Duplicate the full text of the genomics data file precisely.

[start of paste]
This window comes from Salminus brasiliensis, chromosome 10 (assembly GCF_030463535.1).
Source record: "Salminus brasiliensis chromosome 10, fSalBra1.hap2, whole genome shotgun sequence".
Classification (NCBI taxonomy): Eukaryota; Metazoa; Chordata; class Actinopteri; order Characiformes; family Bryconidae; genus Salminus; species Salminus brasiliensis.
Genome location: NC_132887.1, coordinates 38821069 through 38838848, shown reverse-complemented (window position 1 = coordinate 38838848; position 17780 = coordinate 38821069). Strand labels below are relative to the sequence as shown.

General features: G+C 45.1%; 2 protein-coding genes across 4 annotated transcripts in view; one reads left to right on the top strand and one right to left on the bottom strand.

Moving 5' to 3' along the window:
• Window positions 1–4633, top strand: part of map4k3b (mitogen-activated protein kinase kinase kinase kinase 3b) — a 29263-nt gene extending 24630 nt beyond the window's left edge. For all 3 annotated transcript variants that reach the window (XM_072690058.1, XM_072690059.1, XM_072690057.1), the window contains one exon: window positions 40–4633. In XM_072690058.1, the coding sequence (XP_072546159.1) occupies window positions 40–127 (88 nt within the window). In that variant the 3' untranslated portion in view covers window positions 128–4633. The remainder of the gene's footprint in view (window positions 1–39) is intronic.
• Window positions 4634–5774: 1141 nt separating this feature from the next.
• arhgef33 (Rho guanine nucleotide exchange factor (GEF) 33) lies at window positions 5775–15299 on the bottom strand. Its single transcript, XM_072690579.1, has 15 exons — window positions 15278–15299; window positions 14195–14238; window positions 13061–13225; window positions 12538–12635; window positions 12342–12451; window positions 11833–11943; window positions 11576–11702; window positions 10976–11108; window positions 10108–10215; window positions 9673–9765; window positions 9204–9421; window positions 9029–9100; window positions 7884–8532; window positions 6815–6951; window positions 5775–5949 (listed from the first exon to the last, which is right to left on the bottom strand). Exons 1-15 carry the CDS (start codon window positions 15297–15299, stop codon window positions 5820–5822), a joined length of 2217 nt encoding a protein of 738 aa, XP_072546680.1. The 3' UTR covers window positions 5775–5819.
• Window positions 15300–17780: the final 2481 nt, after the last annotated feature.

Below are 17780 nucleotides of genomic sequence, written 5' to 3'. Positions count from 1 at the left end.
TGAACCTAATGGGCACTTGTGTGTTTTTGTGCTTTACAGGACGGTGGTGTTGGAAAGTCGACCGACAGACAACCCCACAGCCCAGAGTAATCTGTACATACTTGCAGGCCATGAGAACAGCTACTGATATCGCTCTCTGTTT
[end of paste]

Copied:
This window comes from Salminus brasiliensis, chromosome 10 (assembly GCF_030463535.1).
Source record: "Salminus brasiliensis chromosome 10, fSalBra1.hap2, whole genome shotgun sequence".
Classification (NCBI taxonomy): Eukaryota; Metazoa; Chordata; class Actinopteri; order Characiformes; family Bryconidae; genus Salminus; species Salminus brasiliensis.
Genome location: NC_132887.1, coordinates 38821069 through 38838848, shown reverse-complemented (window position 1 = coordinate 38838848; position 17780 = coordinate 38821069). Strand labels below are relative to the sequence as shown.

General features: G+C 45.1%; 2 protein-coding genes across 4 annotated transcripts in view; one reads left to right on the top strand and one right to left on the bottom strand.

Moving 5' to 3' along the window:
• Window positions 1–4633, top strand: part of map4k3b (mitogen-activated protein kinase kinase kinase kinase 3b) — a 29263-nt gene extending 24630 nt beyond the window's left edge. For all 3 annotated transcript variants that reach the window (XM_072690058.1, XM_072690059.1, XM_072690057.1), the window contains one exon: window positions 40–4633. In XM_072690058.1, the coding sequence (XP_072546159.1) occupies window positions 40–127 (88 nt within the window). In that variant the 3' untranslated portion in view covers window positions 128–4633. The remainder of the gene's footprint in view (window positions 1–39) is intronic.
• Window positions 4634–5774: 1141 nt separating this feature from the next.
• arhgef33 (Rho guanine nucleotide exchange factor (GEF) 33) lies at window positions 5775–15299 on the bottom strand. Its single transcript, XM_072690579.1, has 15 exons — window positions 15278–15299; window positions 14195–14238; window positions 13061–13225; window positions 12538–12635; window positions 12342–12451; window positions 11833–11943; window positions 11576–11702; window positions 10976–11108; window positions 10108–10215; window positions 9673–9765; window positions 9204–9421; window positions 9029–9100; window positions 7884–8532; window positions 6815–6951; window positions 5775–5949 (listed from the first exon to the last, which is right to left on the bottom strand). Exons 1-15 carry the CDS (start codon window positions 15297–15299, stop codon window positions 5820–5822), a joined length of 2217 nt encoding a protein of 738 aa, XP_072546680.1. The 3' UTR covers window positions 5775–5819.
• Window positions 15300–17780: the final 2481 nt, after the last annotated feature.

Below are 17780 nucleotides of genomic sequence, written 5' to 3'. Positions count from 1 at the left end.
TGAACCTAATGGGCACTTGTGTGTTTTTGTGCTTTACAGGACGGTGGTGTTGGAAAGTCGACCGACAGACAACCCCACAGCCCAGAGTAATCTGTACATACTTGCAGGCCATGAGAACAGCTACTGATATCGCTCTCTGTTT